Tax Court of Hamburg: VAT treatment of so-called in-app purchases

VAT Newsletter 25/2020
Many game apps offer the user the option of purchasing additional benefits in the form of so-called in-app purchases via the app store on his/her smartphone. In its recent decision, the Tax Court of Hamburg dealt with the VAT treatment of these in-app purchases. In particular, it concerned itself with the question of who, from a VAT perspective, is the supplier vis-à-vis the user, the app developer or the app store.
1 Facts
In its decision of 25 February 2020 (Ref. 6 K 111/18), for the years 2012-2014, the Hamburg Tax Court had to decide who, from a VAT perspective, was the supplier vis-à-vis the end customer for these in-app purchases, the app developer or the app store operator. End customers were able to download a games app, free of charge, from an app store to their end device. The operator of the app store displayed the app, uploaded by the app developer, on behalf of the app developer. In some cases, the app store displayed the full name and legal form of the app developer, but in other cases it only displayed names in the absence of any legal form.
 
 
In the course of using the games app, the end customer had the opportunity to make in-app purchases against payment. This was facilitated by a pop-up window opening in the games app. This window included the app store logo without mentioning the app developer. The purchase was processed via the app store and the payment method stored there. The operator of the app store was authorized to collect the respective fee for the in-app purchases from the end customer. The operator of the app store then forwarded the collected payment, minus a commission of 30%, to the app developer. 
 
2 Decision of the court
For the contested years 2012-2014, the Tax Court confirmed that the commissionaire scheme, in accordance with sec. 3 para. 11 of the German VAT Act, applies and hence came to the conclusion that the supply to the end customer must be deemed to be rendered by the operator of the app store. Here, it referred to the so-called store jurisdiction. The Tax Court held that contractual relationships existed between the operator of the app store and the end customer. This is supported by the fact that the operator of the app store also collected the payment for the app developers. The Tax Court stated that, in the case of an in-app purchase, the operator of the app store does not explicitly inform the end customer that the supply is provided by or on behalf of the app developer. In fact, the app developer was not mentioned in the context of in-app purchases. As a result, the Hamburg Tax Court concluded that the operator of the app store was involved in the provision of a service in the case of the in-app purchases in question (sec. 3 para. 11 of the German VAT Act) and was acting on its own behalf. The decision is not finally binding yet. An appeal is pending before the Federal Fiscal Court (Ref. XI R 10/20).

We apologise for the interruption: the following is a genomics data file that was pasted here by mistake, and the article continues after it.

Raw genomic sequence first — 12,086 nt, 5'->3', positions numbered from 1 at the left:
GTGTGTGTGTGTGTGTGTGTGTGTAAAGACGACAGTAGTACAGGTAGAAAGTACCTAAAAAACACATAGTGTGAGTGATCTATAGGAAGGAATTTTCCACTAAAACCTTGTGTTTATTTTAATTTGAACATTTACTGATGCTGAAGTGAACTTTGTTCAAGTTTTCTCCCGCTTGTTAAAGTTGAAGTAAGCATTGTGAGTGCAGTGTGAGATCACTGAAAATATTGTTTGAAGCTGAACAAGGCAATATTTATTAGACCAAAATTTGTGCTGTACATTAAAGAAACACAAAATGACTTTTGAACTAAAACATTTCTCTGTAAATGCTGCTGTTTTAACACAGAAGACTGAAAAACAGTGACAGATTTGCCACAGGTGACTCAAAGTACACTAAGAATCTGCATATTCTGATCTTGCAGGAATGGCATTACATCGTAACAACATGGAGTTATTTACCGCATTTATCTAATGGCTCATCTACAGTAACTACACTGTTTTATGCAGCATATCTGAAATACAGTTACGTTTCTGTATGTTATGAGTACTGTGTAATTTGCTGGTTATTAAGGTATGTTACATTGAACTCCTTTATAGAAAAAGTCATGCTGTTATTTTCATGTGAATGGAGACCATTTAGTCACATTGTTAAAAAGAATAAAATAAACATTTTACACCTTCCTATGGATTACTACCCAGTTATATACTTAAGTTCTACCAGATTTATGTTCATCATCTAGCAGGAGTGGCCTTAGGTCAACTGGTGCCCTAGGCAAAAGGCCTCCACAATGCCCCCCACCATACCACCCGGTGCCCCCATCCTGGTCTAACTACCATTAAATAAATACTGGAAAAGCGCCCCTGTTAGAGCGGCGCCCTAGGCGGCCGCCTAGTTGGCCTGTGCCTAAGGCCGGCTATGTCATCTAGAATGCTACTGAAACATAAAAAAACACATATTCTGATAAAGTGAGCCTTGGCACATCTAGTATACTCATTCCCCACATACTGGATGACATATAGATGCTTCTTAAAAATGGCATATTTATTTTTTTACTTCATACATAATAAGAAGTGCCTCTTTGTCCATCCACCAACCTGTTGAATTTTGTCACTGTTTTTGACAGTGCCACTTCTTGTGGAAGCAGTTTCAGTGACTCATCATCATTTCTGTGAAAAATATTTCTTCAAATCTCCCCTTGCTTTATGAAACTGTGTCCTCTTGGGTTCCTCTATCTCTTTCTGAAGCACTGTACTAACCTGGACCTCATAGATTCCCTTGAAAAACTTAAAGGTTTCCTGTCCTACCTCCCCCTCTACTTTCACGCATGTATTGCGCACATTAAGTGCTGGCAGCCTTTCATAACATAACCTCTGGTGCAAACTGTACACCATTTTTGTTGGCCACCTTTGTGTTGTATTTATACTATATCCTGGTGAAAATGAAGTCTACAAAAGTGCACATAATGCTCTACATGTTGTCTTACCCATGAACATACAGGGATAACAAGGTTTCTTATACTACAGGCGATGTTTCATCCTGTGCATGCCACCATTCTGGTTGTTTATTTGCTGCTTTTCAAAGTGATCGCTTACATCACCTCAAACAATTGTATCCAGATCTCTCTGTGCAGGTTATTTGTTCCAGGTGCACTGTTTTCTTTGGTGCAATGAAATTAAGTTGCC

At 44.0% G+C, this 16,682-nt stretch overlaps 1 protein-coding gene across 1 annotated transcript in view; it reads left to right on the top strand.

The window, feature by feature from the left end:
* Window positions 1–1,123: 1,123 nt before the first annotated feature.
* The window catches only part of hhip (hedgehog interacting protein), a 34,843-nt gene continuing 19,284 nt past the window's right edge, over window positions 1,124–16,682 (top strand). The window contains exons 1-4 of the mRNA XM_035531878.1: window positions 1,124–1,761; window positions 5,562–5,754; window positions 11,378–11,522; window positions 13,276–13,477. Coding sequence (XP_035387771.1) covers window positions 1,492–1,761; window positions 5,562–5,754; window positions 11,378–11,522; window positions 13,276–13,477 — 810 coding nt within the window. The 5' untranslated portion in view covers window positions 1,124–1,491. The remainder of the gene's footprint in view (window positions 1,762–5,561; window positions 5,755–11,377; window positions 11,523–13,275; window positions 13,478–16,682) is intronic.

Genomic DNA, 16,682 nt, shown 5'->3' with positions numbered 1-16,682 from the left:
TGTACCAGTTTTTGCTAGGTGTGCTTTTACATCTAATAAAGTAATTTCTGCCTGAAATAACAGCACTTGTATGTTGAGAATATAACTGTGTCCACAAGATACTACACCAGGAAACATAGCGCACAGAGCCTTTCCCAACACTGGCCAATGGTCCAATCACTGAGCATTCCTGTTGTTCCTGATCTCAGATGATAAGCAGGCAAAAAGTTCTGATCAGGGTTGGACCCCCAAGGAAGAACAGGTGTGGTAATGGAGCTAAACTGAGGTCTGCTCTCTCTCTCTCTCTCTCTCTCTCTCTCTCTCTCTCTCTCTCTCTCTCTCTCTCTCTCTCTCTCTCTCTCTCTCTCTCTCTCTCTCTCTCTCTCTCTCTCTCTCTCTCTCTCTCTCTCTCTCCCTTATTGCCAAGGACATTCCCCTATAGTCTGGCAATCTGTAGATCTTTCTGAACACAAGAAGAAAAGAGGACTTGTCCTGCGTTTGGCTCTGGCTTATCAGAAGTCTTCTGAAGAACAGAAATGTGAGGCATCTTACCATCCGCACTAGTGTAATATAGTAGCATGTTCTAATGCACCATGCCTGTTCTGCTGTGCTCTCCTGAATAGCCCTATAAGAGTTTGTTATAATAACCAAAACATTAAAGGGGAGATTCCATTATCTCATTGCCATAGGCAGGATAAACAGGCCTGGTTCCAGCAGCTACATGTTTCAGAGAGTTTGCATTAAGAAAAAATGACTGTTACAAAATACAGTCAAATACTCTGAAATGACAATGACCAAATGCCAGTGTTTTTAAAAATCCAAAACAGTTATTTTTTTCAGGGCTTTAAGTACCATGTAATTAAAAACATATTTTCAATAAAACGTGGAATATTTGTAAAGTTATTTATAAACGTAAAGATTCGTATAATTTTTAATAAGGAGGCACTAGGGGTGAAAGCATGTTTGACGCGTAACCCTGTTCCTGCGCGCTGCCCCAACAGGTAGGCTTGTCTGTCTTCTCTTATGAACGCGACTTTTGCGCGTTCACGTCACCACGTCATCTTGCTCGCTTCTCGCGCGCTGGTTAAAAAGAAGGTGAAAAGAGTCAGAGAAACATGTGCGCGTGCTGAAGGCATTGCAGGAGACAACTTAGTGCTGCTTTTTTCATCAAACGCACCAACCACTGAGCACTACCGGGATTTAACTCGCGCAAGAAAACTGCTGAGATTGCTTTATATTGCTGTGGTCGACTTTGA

3 Criticism
For the VAT treatment of in-app purchases via app stores, it is crucial to know who the supplier is as regards the retail revenues. This can basically be the app developer or the operator of the app store. First of all, the legal situation existing in the years in dispute (until 31 December 2014) must be taken into account. The Tax Court argued, with reference to the store jurisdiction, that the retail revenue was to be allocated to the operator of the app store. However, the application of store jurisdiction can also be argued against and for retail revenues to be attributed to the app developer. This is because an app store is fundamentally not comparable to a retail store. Rather, an app store is similar to an online marketplace where products of the marketplace operator, as well as of third parties, are offered. The average end customer is also aware that the apps in question are not developed by the app store itself, but by a third-party provider and that they are offered by the latter in the app store in question. 
 
In contrast to the legal situation in the years in dispute, the current legal situation is much clearer. With effect from 1 January 2015, the national legislator introduced a new provision in sec. 3 para. 11a of the German VAT Act, according to which, the commissionaire scheme generally applies to all supplies to end customers via platforms such as app stores. This applies, in particular, if the taxable person involved authorizes the invoicing vis-à-vis the end customer (sec. 3 para. 11a sentence 4 no. 1 of the German VAT Act). In these circumstances the retail revenue is to be allocated to the operator of the app store, in the absence of any further prerequisites, such as contractual agreements or acting in one's own name.
 
Contact:
 

Dr. Matthias Oldiges
Lawyer
Phone: +49 211 54 095 366
matthias.oldiges@kmlz.de

as per: 29.06.2020